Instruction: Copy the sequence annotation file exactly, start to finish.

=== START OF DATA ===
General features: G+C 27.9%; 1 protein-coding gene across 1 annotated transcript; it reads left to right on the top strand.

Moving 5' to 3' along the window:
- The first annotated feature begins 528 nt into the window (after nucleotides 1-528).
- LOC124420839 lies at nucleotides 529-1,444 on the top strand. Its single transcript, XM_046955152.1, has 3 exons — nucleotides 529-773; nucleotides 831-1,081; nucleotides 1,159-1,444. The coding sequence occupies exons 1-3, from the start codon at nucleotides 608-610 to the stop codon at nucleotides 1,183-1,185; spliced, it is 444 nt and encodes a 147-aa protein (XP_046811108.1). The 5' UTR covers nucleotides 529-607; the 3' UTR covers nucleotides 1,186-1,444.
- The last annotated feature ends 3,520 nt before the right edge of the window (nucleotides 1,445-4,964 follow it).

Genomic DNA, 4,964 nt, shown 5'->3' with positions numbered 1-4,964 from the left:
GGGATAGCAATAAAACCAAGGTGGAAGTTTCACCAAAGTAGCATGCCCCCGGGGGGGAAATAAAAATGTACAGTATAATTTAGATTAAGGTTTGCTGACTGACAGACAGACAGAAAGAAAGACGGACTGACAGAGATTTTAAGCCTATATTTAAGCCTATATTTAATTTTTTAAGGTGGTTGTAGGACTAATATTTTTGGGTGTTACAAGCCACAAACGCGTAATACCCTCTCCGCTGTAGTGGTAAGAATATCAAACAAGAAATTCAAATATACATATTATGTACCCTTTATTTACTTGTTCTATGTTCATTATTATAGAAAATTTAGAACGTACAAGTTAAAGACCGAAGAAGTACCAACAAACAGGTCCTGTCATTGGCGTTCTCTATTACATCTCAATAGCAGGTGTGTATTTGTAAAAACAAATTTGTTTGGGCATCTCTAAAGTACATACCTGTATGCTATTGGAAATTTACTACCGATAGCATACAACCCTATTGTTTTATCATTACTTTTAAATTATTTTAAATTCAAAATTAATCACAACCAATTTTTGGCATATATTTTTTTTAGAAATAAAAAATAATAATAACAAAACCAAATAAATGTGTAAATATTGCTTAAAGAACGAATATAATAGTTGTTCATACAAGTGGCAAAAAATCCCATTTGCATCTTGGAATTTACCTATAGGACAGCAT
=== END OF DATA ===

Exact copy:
General features: G+C 27.9%; 1 protein-coding gene across 1 annotated transcript; it reads left to right on the top strand.

Moving 5' to 3' along the window:
- The first annotated feature begins 528 nt into the window (after nucleotides 1-528).
- LOC124420839 lies at nucleotides 529-1,444 on the top strand. Its single transcript, XM_046955152.1, has 3 exons — nucleotides 529-773; nucleotides 831-1,081; nucleotides 1,159-1,444. The coding sequence occupies exons 1-3, from the start codon at nucleotides 608-610 to the stop codon at nucleotides 1,183-1,185; spliced, it is 444 nt and encodes a 147-aa protein (XP_046811108.1). The 5' UTR covers nucleotides 529-607; the 3' UTR covers nucleotides 1,186-1,444.
- The last annotated feature ends 3,520 nt before the right edge of the window (nucleotides 1,445-4,964 follow it).

Genomic DNA, 4,964 nt, shown 5'->3' with positions numbered 1-4,964 from the left:
GGGATAGCAATAAAACCAAGGTGGAAGTTTCACCAAAGTAGCATGCCCCCGGGGGGGAAATAAAAATGTACAGTATAATTTAGATTAAGGTTTGCTGACTGACAGACAGACAGAAAGAAAGACGGACTGACAGAGATTTTAAGCCTATATTTAAGCCTATATTTAATTTTTTAAGGTGGTTGTAGGACTAATATTTTTGGGTGTTACAAGCCACAAACGCGTAATACCCTCTCCGCTGTAGTGGTAAGAATATCAAACAAGAAATTCAAATATACATATTATGTACCCTTTATTTACTTGTTCTATGTTCATTATTATAGAAAATTTAGAACGTACAAGTTAAAGACCGAAGAAGTACCAACAAACAGGTCCTGTCATTGGCGTTCTCTATTACATCTCAATAGCAGGTGTGTATTTGTAAAAACAAATTTGTTTGGGCATCTCTAAAGTACATACCTGTATGCTATTGGAAATTTACTACCGATAGCATACAACCCTATTGTTTTATCATTACTTTTAAATTATTTTAAATTCAAAATTAATCACAACCAATTTTTGGCATATATTTTTTTTAGAAATAAAAAATAATAATAACAAAACCAAATAAATGTGTAAATATTGCTTAAAGAACGAATATAATAGTTGTTCATACAAGTGGCAAAAAATCCCATTTGCATCTTGGAATTTACCTATAGGACAGCAT